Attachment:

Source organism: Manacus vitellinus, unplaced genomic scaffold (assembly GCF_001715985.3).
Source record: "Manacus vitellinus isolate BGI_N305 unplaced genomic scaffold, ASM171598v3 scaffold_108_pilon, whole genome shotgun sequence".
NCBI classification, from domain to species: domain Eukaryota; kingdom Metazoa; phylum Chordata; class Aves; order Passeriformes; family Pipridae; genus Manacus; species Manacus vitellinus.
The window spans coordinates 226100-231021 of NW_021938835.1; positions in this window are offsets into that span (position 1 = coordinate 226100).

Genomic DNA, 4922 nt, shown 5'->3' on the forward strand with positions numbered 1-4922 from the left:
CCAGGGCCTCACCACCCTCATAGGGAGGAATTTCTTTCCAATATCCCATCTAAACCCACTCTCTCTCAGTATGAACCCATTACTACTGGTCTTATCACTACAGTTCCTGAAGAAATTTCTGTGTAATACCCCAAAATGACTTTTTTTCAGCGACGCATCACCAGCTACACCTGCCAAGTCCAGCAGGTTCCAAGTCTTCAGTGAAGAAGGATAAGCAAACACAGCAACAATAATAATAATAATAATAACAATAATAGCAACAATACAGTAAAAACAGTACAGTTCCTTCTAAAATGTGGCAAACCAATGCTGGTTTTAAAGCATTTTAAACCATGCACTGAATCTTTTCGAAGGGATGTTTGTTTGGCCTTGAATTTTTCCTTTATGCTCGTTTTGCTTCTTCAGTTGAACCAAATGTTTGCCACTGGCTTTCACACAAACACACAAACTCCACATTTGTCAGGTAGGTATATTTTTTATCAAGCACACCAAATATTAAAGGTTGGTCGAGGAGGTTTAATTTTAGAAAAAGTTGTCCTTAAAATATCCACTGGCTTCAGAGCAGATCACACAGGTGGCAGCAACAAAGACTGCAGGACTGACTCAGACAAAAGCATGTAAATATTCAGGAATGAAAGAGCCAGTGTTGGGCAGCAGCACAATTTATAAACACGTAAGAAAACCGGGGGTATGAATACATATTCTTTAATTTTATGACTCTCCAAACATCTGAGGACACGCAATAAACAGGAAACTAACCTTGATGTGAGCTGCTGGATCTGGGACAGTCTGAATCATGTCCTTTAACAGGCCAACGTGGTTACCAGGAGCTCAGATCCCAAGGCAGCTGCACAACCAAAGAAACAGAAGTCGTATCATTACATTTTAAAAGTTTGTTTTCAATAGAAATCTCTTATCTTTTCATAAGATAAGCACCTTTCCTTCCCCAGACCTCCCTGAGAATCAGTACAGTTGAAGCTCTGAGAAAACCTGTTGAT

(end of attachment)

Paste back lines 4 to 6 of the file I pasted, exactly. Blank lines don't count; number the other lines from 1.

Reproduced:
The window spans coordinates 226100-231021 of NW_021938835.1; positions in this window are offsets into that span (position 1 = coordinate 226100).

Genomic DNA, 4922 nt, shown 5'->3' on the forward strand with positions numbered 1-4922 from the left:
CCAGGGCCTCACCACCCTCATAGGGAGGAATTTCTTTCCAATATCCCATCTAAACCCACTCTCTCTCAGTATGAACCCATTACTACTGGTCTTATCACTACAGTTCCTGAAGAAATTTCTGTGTAATACCCCAAAATGACTTTTTTTCAGCGACGCATCACCAGCTACACCTGCCAAGTCCAGCAGGTTCCAAGTCTTCAGTGAAGAAGGATAAGCAAACACAGCAACAATAATAATAATAATAATAACAATAATAGCAACAATACAGTAAAAACAGTACAGTTCCTTCTAAAATGTGGCAAACCAATGCTGGTTTTAAAGCATTTTAAACCATGCACTGAATCTTTTCGAAGGGATGTTTGTTTGGCCTTGAATTTTTCCTTTATGCTCGTTTTGCTTCTTCAGTTGAACCAAATGTTTGCCACTGGCTTTCACACAAACACACAAACTCCACATTTGTCAGGTAGGTATATTTTTTATCAAGCACACCAAATATTAAAGGTTGGTCGAGGAGGTTTAATTTTAGAAAAAGTTGTCCTTAAAATATCCACTGGCTTCAGAGCAGATCACACAGGTGGCAGCAACAAAGACTGCAGGACTGACTCAGACAAAAGCATGTAAATATTCAGGAATGAAAGAGCCAGTGTTGGGCAGCAGCACAATTTATAAACACGTAAGAAAACCGGGGGTATGAATACATATTCTTTAATTTTATGACTCTCCAAACATCTGAGGACACGCAATAAACAGGAAACTAACCTTGATGTGAGCTGCTGGATCTGGGACAGTCTGAATCATGTCCTTTAACAGGCCAACGTGGTTACCAGGAGCTCAGATCCCAAGGCAGCTGCACAACCAAAGAAACAGAAGTCGTATCATTACATTTTAAAAGTTTGTTTTCAATAGAAATCTCTTATCTTTTCATAAGATAAGCACCTTTCCTTCCCCAGACCTCCCTGAGAATCAGTACAGTTGAAGCTCTGAGAAAACCTGTTGAT